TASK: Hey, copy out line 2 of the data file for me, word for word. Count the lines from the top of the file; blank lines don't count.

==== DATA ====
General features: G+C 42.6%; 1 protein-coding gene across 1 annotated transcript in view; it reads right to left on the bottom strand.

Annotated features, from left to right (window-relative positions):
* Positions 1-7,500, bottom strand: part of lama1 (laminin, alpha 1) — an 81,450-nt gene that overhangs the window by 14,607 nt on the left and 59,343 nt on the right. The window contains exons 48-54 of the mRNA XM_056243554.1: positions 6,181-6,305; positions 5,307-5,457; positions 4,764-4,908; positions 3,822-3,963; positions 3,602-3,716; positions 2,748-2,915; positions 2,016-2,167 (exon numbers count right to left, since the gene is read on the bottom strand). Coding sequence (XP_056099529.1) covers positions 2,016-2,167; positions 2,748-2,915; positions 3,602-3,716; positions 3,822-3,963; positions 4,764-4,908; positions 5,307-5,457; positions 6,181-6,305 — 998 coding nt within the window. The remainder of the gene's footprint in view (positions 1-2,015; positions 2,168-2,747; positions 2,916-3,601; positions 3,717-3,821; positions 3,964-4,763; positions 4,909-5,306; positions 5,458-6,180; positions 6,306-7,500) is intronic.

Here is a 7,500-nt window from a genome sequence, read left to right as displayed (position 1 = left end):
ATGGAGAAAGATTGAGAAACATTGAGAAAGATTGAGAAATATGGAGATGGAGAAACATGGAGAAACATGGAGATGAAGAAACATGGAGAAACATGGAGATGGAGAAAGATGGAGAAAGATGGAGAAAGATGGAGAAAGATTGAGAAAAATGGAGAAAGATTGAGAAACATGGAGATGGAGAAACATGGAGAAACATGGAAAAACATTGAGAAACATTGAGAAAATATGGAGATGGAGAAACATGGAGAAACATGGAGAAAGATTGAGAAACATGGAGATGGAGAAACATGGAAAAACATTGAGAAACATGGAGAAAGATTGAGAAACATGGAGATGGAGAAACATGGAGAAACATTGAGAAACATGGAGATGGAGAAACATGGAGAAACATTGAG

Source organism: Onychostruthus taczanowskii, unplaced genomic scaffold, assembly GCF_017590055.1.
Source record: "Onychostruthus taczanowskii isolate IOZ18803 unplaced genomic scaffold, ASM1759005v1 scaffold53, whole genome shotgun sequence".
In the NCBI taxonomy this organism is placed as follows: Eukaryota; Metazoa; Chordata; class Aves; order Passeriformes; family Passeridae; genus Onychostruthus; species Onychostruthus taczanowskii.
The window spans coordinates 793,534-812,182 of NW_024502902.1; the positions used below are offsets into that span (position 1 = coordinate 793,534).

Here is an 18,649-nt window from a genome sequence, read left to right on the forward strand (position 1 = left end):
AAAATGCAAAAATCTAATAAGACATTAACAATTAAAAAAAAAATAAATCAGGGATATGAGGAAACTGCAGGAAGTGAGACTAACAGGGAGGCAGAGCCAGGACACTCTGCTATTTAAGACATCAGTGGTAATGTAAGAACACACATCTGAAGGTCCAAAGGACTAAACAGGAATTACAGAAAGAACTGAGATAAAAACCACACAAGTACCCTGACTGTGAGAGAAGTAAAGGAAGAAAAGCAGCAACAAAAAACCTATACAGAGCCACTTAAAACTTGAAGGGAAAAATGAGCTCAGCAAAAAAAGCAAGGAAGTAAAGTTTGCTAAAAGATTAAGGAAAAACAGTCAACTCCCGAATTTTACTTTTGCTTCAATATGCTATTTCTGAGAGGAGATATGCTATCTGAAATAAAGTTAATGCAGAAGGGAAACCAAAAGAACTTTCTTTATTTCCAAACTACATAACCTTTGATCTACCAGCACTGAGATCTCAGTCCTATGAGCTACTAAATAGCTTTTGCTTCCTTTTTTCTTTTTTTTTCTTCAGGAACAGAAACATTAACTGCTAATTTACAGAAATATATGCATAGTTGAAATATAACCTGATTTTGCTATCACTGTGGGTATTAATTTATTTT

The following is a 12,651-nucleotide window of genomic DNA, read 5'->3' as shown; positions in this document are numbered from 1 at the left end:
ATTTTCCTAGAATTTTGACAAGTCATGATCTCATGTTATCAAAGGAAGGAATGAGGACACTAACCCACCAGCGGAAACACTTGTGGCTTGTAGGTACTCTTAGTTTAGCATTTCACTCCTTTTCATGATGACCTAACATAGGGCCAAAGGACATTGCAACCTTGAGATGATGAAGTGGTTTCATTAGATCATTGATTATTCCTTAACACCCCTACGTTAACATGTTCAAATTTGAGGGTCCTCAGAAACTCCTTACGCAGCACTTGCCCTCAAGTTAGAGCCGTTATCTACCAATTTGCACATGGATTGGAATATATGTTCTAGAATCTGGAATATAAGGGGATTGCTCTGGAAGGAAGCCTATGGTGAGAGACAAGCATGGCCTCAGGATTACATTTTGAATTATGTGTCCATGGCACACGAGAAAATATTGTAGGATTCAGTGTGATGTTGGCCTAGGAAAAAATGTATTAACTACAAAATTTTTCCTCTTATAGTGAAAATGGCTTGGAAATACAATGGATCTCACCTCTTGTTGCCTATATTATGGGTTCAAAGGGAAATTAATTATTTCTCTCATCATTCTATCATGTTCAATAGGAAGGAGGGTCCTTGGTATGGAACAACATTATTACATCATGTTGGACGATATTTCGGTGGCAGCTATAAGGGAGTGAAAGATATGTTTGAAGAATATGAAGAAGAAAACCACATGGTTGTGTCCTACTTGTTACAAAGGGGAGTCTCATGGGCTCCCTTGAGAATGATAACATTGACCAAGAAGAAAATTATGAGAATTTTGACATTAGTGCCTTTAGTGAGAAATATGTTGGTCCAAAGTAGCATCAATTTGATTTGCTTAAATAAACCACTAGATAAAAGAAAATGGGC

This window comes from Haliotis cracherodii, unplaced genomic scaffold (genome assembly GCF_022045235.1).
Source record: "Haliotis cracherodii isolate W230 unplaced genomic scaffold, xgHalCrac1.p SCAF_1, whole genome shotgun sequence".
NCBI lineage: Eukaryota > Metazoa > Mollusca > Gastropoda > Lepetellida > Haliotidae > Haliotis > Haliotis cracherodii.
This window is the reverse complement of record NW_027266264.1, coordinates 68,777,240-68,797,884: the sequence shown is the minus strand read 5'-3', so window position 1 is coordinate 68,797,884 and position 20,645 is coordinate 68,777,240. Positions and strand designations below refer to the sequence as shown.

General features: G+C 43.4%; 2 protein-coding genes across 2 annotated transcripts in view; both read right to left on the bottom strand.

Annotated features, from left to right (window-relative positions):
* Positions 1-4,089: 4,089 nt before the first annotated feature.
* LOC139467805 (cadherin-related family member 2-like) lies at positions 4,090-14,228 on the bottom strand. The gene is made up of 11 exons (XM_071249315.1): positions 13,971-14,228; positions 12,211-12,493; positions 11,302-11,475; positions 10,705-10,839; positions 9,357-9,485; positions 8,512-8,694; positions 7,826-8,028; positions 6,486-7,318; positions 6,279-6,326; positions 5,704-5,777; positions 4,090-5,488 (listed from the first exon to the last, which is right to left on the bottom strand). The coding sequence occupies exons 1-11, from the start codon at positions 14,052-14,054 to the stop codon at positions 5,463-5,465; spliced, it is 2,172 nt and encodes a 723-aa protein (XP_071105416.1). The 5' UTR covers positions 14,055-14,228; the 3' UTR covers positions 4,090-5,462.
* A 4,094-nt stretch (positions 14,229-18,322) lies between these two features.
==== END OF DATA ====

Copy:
Annotated features, from left to right (window-relative positions):